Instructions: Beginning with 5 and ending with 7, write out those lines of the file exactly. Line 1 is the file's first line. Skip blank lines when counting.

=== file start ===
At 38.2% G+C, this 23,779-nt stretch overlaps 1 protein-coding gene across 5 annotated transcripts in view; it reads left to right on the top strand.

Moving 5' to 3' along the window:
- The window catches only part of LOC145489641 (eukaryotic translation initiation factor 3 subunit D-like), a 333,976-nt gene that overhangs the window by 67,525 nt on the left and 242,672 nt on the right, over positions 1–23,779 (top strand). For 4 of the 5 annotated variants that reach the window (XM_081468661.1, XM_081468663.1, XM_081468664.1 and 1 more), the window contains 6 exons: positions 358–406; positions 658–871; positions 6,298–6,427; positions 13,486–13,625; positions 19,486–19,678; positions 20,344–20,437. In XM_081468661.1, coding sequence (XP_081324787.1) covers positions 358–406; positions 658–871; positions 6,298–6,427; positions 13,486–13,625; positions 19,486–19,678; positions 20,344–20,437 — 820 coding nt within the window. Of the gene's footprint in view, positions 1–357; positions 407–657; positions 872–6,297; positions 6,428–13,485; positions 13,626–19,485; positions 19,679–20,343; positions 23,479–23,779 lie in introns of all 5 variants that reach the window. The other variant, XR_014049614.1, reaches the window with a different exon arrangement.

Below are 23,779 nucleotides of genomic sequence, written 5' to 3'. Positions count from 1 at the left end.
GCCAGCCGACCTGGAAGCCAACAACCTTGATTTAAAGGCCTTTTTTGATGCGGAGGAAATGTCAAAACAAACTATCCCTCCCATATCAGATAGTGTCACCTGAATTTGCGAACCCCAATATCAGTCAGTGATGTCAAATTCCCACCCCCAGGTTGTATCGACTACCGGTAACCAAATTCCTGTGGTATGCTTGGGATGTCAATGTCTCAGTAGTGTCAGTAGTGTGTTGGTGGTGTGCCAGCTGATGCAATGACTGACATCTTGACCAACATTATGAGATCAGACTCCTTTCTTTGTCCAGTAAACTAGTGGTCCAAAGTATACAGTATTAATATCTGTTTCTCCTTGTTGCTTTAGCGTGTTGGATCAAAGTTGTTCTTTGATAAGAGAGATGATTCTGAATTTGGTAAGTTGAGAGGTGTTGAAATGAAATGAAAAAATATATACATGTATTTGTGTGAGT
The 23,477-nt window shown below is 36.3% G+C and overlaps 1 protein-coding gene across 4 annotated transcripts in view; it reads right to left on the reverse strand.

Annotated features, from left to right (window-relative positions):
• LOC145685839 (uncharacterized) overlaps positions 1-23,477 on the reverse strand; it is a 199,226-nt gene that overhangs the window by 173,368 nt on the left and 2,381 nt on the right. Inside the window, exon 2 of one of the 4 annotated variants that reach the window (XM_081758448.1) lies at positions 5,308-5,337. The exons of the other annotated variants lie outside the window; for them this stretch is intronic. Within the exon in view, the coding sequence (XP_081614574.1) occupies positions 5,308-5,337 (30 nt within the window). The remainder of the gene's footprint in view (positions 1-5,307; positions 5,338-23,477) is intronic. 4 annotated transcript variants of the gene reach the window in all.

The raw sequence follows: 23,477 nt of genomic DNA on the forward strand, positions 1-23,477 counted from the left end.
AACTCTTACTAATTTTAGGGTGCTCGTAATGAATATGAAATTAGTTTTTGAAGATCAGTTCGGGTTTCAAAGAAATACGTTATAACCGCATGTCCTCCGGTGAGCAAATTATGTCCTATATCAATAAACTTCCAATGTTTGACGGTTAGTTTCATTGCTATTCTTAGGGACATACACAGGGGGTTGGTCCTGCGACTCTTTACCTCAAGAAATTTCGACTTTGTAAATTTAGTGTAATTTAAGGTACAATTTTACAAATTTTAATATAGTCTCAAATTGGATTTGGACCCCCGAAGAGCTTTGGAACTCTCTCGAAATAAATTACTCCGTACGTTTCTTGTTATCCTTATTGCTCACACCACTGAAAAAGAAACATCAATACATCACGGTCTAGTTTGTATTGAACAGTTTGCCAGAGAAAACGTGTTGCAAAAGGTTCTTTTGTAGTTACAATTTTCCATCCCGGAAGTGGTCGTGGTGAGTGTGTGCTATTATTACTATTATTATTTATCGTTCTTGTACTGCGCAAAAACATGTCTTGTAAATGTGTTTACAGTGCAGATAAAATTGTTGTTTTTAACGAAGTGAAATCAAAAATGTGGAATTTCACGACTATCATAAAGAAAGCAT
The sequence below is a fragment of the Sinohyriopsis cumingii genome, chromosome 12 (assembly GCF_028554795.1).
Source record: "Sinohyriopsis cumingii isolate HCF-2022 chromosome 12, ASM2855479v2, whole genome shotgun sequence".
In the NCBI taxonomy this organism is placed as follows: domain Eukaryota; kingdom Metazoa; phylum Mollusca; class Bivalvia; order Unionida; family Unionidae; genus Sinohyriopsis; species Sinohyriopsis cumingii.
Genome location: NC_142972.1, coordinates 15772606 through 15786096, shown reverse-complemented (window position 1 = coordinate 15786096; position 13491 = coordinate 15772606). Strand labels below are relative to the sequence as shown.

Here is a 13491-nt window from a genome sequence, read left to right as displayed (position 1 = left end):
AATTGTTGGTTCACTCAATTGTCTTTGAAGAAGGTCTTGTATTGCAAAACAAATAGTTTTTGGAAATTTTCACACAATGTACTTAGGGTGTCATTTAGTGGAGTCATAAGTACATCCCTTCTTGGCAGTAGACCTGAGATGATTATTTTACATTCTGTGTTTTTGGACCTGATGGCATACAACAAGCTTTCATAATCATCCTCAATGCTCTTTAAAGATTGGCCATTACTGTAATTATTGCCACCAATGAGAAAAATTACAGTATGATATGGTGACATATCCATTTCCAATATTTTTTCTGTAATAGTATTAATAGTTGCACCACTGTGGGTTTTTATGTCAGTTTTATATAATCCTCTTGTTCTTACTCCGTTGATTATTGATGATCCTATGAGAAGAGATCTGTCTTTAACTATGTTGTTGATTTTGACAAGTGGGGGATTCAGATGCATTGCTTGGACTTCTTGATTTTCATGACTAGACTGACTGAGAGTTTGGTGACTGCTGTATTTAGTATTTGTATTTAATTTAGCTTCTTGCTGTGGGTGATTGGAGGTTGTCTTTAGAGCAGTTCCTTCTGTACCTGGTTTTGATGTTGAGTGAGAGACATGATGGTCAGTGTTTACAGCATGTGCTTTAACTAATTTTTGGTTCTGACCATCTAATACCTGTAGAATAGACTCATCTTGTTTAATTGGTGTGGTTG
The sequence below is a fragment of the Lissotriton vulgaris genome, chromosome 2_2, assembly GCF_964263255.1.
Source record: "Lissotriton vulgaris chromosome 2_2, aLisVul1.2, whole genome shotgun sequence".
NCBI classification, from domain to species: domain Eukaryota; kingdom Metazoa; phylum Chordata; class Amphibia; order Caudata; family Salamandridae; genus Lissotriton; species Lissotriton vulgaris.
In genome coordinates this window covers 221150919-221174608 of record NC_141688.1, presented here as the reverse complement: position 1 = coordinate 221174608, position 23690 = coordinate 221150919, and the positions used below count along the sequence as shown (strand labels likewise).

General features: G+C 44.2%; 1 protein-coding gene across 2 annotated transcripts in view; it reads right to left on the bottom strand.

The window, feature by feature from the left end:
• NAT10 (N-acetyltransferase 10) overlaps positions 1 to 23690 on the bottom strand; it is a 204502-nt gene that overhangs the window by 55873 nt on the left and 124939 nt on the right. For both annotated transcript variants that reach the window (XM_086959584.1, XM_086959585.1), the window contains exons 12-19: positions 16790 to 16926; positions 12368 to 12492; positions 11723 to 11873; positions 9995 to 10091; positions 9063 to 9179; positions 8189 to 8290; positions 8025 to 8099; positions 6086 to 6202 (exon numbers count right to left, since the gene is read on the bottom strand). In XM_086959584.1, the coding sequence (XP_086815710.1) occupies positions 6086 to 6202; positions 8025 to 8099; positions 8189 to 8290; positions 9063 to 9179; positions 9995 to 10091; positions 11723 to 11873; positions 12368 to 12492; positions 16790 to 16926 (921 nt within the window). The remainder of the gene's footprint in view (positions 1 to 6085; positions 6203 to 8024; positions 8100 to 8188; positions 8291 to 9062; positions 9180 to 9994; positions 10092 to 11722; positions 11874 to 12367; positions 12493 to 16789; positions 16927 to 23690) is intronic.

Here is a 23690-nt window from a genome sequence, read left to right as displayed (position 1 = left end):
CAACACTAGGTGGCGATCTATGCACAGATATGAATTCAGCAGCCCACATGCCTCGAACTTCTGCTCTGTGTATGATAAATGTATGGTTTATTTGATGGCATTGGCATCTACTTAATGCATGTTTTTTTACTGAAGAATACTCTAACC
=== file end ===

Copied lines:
GCCAGCCGACCTGGAAGCCAACAACCTTGATTTAAAGGCCTTTTTTGATGCGGAGGAAATGTCAAAACAAACTATCCCTCCCATATCAGATAGTGTCACCTGAATTTGCGAACCCCAATATCAGTCAGTGATGTCAAATTCCCACCCCCAGGTTGTATCGACTACCGGTAACCAAATTCCTGTGGTATGCTTGGGATGTCAATGTCTCAGTAGTGTCAGTAGTGTGTTGGTGGTGTGCCAGCTGATGCAATGACTGACATCTTGACCAACATTATGAGATCAGACTCCTTTCTTTGTCCAGTAAACTAGTGGTCCAAAGTATACAGTATTAATATCTGTTTCTCCTTGTTGCTTTAGCGTGTTGGATCAAAGTTGTTCTTTGATAAGAGAGATGATTCTGAATTTGGTAAGTTGAGAGGTGTTGAAATGAAATGAAAAAATATATACATGTATTTGTGTGAGT
The 23,477-nt window shown below is 36.3% G+C and overlaps 1 protein-coding gene across 4 annotated transcripts in view; it reads right to left on the reverse strand.

Annotated features, from left to right (window-relative positions):